When considering Healthcare in the United Kingdom, there are many different areas and sectors to examine, which give a vast array of choices when it comes to choosing either private or publicly based healthcare provision.
The UK is renowned for its publicly funded, equality-led, accessible National Health Service (NHS). Created in July 1948, the National Health Service was the brainchild of Aneurin Bevan, a politician with Labour Party credentials, who acted as the Minister of Health from 1945 to 1951. The NHS is free and accessible to all and is funded by public finances, providing guaranteed care in the UK for all that use it and who have appropriate residential status.
Today, the National Health Service encompasses Northern Ireland, Wales, Scotland,and England.
The NHS has an underpinning, core set of values that ensure an effective and holistic set of health services are delivered to UK residents, without any costs or charges (with some exceptions).
From humble beginnings, today's NHS employs hundreds of thousands of qualified and experienced staff in many different backgrounds and professions. The NHS provides doctors, consultants, nurses, paramedics, healthcare workers and allied health professions to name but a few. It also ensures that thousands of administrative staff, dentists, transport operatives, clinical and non-clinical staff are on hand,plus many other employees from a wide range of disciplines.
The NHS truly represents a dynamic and diverse workforce and boasts itself as a globally huge employer, having approximately 1.5 million employees. Representing itself as the UK's largest employer, the NHS currently has 217 trusts in operation.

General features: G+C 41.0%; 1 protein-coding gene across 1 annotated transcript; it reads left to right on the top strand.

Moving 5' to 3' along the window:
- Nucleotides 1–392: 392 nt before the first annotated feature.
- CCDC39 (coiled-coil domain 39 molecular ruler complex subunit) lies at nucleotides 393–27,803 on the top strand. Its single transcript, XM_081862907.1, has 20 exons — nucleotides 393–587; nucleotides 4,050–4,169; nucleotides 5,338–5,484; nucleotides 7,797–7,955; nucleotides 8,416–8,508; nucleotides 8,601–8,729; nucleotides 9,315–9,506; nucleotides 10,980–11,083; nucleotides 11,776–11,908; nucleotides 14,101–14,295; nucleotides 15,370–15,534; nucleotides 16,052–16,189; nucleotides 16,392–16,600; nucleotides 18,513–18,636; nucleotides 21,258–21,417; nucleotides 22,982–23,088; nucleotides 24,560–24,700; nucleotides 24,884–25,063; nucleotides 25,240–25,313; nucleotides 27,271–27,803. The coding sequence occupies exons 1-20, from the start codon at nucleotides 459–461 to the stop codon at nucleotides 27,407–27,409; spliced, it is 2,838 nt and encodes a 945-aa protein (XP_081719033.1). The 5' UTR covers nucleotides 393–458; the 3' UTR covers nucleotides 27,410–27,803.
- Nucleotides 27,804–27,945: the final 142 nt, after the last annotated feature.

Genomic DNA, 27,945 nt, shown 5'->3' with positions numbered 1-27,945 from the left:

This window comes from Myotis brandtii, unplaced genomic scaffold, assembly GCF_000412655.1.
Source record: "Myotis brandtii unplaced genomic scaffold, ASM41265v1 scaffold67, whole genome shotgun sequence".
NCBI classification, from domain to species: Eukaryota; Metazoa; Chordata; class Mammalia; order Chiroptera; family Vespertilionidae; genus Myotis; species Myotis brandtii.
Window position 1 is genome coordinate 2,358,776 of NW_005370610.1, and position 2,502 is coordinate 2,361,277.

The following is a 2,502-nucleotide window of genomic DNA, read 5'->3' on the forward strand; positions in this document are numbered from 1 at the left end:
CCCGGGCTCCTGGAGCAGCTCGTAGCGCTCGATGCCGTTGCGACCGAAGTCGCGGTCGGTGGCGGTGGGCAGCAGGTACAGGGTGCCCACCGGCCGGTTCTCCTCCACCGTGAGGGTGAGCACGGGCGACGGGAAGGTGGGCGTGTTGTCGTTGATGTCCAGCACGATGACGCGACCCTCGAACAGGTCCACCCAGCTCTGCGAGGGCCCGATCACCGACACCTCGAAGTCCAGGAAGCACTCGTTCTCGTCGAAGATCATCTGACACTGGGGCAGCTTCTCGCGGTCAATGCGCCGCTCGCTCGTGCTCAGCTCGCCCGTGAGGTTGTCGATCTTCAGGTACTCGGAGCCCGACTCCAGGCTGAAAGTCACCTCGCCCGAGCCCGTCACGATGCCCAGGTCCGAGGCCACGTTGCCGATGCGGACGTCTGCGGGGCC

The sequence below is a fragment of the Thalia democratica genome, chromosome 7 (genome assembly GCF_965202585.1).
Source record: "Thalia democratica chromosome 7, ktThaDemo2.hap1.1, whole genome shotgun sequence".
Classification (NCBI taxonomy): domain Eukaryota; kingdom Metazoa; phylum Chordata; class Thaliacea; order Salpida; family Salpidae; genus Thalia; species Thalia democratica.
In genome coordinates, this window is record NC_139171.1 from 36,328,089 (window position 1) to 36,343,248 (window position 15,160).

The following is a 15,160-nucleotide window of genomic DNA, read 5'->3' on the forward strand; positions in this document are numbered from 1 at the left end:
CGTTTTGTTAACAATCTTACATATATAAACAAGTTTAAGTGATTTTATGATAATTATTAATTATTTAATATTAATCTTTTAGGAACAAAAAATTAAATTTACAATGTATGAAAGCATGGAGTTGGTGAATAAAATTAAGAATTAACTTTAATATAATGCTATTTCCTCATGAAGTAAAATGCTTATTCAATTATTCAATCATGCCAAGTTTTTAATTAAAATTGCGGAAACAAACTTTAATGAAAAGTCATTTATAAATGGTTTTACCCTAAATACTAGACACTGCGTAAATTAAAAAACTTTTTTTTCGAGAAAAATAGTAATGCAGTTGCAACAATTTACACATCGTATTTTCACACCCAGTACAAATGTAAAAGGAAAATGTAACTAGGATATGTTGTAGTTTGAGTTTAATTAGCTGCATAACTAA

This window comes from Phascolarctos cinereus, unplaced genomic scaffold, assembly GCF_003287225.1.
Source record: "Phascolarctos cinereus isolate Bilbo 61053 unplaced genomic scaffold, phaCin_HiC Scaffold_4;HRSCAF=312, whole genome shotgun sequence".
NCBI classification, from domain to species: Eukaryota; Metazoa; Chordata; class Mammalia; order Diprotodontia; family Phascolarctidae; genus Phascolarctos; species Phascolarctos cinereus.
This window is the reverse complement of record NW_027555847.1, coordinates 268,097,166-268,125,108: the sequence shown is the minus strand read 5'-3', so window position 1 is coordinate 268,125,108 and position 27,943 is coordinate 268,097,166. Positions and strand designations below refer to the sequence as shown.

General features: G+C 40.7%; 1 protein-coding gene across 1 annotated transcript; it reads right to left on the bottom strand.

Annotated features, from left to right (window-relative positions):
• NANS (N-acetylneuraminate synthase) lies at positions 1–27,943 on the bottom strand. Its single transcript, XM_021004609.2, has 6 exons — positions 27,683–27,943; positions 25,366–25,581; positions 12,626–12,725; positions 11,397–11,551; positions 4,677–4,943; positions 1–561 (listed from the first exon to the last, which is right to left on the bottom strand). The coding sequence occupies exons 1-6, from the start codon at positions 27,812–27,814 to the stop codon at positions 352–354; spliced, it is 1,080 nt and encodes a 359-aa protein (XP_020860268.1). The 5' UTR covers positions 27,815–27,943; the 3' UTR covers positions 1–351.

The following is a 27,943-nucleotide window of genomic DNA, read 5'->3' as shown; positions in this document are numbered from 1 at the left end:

During the 2018/2019 period, the Department for Health and Social Care had an expenditure of £130.3 billion pounds and these finances have been utilised to provide funding for GP based services, public health, ambulance provision, hospitals (as of 2019, there were around 1200 hospitals in place), community services, training, mental health services and vaccinations. Clinical Commissioning groups (CCGs) that number at around 200, ensure that plans for hospital, primary and community-based services are put into place. In the forefront of current news and events throughout 2020, the NHS has understandably taken a highly visual stance in leading and managing the current coronavirus (COVID-19) pandemic, strategically providing a whole host of community and hospital based services to tackle the challenging issues that coronavirus continues to present. The NHS has also been able to provide skilled help and resources (e.g. Personal Protective Equipment -PPE) to manage, contain and hopefully reduce associated infection control issues.
In the United Kingdom, the private, or independent healthcare sector is significant and available to access on an individual level. Such privately offered care gives those people who choose to use the huge range of independent options available, access to paid treatment such as hospitals, private GP/doctor services and other healthcare services. Access to private healthcare can be via individually held health and medical insurance policies,or through relevant employer-offered cover and benefits.